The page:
Intuit CFO Neil Williams believes the best way to build a product customers want to use is to observe them in their natural habitat.
Intuit is responsible for QuickBooks, TurboTax, and Mint, financial tools that allow more than 20 million customers to track their expenses, handle payroll, and pay their personal and business taxes.
Since Intuit’s founding days the company has used a program called “follow me home” to observe customers in their homes, offices, and other locations to determine exactly how they use the company’s products.
“Whether we are watching someone at their kitchen table doing their tax return, or watching someone do payroll or taxes in their office, follow me home is a critical way we learn about how our platforms are used,” Williams tells Business Insider.
The company chose to use the “follow me home” approach because customers are less likely to provide valid observations when they are working in a lab. The company also believes that customers often fail to recognise or report many issues they have with software when asked to recall their experience in an interview or survey.
“By observing someone in their natural habitat we can determine how often they get interrupted when they are trying to do taxes, payroll, or perform some other task,” Williams says. “Many people are probably not even mindful of how many interruptions they get or how many things distract them as they work on finances.”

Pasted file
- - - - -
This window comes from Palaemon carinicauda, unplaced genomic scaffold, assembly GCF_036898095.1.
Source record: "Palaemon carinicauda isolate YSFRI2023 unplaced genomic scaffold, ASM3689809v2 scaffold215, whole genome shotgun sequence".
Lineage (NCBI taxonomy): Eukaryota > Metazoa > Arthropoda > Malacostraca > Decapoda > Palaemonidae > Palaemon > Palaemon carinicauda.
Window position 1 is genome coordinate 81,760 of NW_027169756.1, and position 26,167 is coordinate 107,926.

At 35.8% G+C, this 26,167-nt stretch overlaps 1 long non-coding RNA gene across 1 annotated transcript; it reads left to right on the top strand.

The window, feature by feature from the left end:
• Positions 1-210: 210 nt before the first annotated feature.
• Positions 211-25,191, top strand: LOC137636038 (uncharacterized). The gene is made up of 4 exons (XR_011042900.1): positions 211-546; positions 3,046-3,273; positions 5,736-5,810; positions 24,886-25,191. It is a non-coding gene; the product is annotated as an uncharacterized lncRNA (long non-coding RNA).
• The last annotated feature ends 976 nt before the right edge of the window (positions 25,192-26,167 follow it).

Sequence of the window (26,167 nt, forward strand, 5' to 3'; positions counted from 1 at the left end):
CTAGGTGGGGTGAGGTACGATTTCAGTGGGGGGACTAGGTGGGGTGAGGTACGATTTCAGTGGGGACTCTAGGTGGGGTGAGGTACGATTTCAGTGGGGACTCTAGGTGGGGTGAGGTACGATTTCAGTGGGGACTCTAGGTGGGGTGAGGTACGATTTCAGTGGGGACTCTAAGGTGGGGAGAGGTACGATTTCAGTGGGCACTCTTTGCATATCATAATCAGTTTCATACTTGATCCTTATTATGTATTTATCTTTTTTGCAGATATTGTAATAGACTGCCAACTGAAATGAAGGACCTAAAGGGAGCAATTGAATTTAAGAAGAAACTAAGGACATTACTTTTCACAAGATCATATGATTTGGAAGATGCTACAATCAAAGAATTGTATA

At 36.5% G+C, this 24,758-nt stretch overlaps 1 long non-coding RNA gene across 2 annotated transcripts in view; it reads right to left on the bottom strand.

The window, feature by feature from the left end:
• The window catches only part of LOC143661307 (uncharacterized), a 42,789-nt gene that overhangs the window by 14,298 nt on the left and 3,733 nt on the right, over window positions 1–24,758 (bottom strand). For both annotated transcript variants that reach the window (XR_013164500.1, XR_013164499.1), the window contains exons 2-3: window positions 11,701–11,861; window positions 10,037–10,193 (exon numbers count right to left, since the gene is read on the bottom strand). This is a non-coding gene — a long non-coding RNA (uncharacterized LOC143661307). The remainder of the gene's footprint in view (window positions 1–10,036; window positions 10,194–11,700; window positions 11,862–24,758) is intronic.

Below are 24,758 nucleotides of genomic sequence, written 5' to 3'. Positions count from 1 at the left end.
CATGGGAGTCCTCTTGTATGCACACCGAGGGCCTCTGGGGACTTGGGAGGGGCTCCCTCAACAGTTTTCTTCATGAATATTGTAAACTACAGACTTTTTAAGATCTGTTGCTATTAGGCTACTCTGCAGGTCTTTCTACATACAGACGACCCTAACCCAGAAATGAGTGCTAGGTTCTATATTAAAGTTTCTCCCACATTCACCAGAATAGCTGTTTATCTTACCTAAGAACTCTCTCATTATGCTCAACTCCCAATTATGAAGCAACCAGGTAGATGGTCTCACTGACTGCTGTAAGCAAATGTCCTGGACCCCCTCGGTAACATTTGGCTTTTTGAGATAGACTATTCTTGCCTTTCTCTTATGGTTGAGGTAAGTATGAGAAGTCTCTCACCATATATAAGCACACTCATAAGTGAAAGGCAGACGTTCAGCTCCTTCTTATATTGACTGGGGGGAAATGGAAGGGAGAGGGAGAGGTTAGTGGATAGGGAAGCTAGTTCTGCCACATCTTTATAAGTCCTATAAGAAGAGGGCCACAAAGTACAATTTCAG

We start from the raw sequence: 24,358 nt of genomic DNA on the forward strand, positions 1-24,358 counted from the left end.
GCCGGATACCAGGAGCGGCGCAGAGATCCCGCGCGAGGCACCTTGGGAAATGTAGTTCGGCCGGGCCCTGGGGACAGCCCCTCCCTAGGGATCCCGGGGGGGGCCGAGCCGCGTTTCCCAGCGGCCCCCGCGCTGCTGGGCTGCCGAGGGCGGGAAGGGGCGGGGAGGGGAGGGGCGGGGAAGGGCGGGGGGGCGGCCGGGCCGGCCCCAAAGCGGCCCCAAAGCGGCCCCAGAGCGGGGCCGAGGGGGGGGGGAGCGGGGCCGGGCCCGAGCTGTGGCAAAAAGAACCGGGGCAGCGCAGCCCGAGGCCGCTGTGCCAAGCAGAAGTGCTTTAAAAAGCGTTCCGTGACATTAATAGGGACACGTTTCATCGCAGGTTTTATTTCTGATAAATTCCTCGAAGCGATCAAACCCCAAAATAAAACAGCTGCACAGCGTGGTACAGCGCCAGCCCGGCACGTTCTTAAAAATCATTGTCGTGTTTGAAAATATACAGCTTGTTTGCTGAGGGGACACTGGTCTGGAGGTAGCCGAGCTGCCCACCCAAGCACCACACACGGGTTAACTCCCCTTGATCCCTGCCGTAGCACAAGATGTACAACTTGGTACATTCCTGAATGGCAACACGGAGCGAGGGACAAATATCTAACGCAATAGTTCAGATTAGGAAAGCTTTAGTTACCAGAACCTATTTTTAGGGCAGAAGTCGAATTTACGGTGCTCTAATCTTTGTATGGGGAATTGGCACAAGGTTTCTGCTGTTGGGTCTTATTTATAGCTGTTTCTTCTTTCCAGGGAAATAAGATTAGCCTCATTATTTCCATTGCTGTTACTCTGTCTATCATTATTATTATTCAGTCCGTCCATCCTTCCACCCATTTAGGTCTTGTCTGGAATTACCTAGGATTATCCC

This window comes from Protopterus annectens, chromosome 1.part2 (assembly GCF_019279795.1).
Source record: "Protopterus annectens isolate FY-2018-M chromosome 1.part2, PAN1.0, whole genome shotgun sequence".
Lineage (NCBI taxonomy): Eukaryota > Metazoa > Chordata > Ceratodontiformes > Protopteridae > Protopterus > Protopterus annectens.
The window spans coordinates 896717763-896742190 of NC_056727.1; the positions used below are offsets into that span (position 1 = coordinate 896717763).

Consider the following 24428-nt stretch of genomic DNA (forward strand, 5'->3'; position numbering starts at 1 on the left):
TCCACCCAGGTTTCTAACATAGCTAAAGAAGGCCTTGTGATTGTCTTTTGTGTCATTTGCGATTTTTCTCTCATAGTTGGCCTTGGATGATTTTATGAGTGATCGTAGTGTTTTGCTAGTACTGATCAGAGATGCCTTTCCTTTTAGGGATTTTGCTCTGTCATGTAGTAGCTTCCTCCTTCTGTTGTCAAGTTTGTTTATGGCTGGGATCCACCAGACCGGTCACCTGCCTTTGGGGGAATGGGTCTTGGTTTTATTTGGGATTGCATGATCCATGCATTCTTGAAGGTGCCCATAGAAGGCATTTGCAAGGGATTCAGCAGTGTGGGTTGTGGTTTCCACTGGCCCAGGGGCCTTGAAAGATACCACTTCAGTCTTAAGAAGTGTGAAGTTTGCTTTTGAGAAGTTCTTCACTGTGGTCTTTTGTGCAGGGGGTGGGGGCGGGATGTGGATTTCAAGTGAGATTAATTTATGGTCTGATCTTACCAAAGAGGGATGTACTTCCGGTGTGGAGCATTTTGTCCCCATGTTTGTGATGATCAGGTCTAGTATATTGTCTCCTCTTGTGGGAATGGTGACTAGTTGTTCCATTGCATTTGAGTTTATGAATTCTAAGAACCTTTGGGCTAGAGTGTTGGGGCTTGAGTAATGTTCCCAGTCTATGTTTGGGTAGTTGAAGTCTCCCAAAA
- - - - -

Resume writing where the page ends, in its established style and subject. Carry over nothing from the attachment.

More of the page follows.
While watching customers in their workspaces, Intuit can determine if clients tend to leave their computer for short periods of time and then expect to return with the same task ready to be completed.
The company is also able to determine if a customer wants to start entering data on one device and then switch to another device to complete or work on that same task.
“That process of observing the customers provides us with deep customer immersion and has helped us focus on the things customers really like and appreciate, and not burden them with things you can do but nobody cares about,” Williams says.
He admits that his company doesn’t always get things right, but does attempt to “discern what people want to do and find processes they will do frequently.”
Even after an Intuit “follow me home,” the company continues to stay in contact with its customers, running every product change by its core users.
Williams acknowledges that the follow me home approach “sounds a bit creepy,” but he says it has allowed Intuit to create intuitive software products that meet the needs of real people.
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